Postage rates are hitting all labels regardless of format. Yes, I do have a romantic idea of vinyl, but anyone running a label or in a band making music who doesn't share that romance isn't going to release vinyl. The financial risk is too high. Again, I'm cool with that.

We're seeing the original DIY tape culture explained by Dave Laing embodied in today's DIY underground. Cassettes are cheap and easy, so go and do it.

I did, though, get a little weary of buying a cassette only for it to get a vinyl release down the line. It happened with many of the really good ones. This is a relatively small complaint - I'm genuinely happy that so many bands and labels are making and releasing great music.

Like I said, I'm still buying it, just not on cassette format. I stopped buying CDs years ago - I was a late adopter and never bought many. But I'm holding on to the ones I own. There will be a CD revival in the future. Of that I'm absolutely certain.

Saturday, 12 August 2017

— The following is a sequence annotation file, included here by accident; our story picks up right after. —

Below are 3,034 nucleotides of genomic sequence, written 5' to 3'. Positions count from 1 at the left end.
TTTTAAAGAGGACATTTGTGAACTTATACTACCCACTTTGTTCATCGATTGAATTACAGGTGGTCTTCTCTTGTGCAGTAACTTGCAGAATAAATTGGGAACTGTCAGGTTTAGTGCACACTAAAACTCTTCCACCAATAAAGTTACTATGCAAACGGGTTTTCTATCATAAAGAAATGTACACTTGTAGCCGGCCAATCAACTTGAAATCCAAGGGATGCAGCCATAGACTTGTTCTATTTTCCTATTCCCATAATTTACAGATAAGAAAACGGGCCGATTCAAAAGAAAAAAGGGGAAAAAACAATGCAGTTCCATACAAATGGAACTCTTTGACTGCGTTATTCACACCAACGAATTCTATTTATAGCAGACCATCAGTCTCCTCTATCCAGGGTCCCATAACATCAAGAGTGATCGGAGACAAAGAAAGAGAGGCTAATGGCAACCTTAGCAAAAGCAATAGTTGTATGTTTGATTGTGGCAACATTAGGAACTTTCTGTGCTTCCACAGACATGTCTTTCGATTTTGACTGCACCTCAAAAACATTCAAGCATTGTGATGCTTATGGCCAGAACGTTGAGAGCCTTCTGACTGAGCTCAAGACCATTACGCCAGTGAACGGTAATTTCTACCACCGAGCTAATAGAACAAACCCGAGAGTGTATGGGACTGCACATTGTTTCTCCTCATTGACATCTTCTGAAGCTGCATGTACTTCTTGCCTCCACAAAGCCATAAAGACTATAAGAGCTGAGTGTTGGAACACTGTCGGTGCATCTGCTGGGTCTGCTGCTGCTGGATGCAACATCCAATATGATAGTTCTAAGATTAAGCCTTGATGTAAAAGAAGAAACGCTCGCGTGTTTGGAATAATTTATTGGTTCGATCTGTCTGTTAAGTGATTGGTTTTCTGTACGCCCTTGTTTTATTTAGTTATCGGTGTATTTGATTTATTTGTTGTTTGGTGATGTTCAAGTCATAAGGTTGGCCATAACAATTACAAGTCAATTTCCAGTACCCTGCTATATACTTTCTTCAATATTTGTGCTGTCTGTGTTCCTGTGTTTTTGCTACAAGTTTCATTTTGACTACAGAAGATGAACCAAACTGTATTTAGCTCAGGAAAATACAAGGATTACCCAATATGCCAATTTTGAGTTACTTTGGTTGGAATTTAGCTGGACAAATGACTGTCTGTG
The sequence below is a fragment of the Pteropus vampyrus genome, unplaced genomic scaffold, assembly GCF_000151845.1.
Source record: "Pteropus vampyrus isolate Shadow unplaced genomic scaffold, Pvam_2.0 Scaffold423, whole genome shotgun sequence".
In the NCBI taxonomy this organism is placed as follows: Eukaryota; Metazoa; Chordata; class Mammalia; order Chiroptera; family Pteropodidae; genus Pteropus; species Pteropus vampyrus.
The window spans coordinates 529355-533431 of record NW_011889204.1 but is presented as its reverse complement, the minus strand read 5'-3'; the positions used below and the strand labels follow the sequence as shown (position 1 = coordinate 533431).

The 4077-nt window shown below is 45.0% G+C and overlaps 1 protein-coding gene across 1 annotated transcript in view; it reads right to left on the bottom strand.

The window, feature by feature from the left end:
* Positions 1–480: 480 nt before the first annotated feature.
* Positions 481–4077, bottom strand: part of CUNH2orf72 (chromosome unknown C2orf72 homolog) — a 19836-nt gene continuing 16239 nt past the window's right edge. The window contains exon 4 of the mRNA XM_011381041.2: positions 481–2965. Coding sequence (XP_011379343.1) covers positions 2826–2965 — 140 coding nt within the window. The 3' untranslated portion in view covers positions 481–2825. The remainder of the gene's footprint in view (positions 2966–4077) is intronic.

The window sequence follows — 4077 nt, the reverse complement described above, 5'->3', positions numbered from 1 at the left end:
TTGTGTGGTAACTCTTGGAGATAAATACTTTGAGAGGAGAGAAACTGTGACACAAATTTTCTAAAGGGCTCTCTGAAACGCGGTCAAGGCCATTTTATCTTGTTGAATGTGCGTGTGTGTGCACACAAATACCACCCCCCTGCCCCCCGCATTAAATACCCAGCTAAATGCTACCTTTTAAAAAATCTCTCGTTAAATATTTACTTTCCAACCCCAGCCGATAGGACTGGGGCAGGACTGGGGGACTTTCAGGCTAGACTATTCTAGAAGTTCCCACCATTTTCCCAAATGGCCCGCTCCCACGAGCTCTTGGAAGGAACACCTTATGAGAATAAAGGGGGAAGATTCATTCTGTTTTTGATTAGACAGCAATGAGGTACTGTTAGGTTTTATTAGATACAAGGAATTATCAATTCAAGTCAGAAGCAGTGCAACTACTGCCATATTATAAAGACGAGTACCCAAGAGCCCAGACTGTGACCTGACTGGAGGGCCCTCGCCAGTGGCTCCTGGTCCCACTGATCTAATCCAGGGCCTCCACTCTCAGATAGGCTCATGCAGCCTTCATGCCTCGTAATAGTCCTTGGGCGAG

Brenton Wood

I'm going to list my top ten 60s soul albums:

This Is My Country - The Impressions
The Four Tops - Second Album
Brenton Wood - Gimme Little Sign

I'll stop there. The list will change any day I write it, but those 3 albums will always be in it. Even if you don't know those Impressions and Four Tops albums inside out, you know many of their songs. Brenton Wood, though, seems to have fallen through the cracks.

This is an error which history really should correct. The title tracks (in the USA this album was released as Oogum Boogum) are both classics, but the album is bursting full of greatness.

There are eleven originals - skinny R&B guitar, footstompers, soft shoe ballads, woozy keyboard - all written or co-written by Wood. Then there's a cover of Psychotic Reaction by Double Shot labelmates The Count Five which confirms Brenton Wood was making a world-first attempt at psychedelic soul on this album.

This album and the follow-up, Baby You Got It, have just been reissued on vinyl. That also features Gimme Little Sign, possibly in the entirely correct belief that it's one of the greatest ever songs and all albums are improved by its inclusion.

They're retailing at the thick end of £30. You could get an original Gimme Little Sign for that (but not Baby You Got It). Put them on your wants list and if you can only ever afford one, get the first.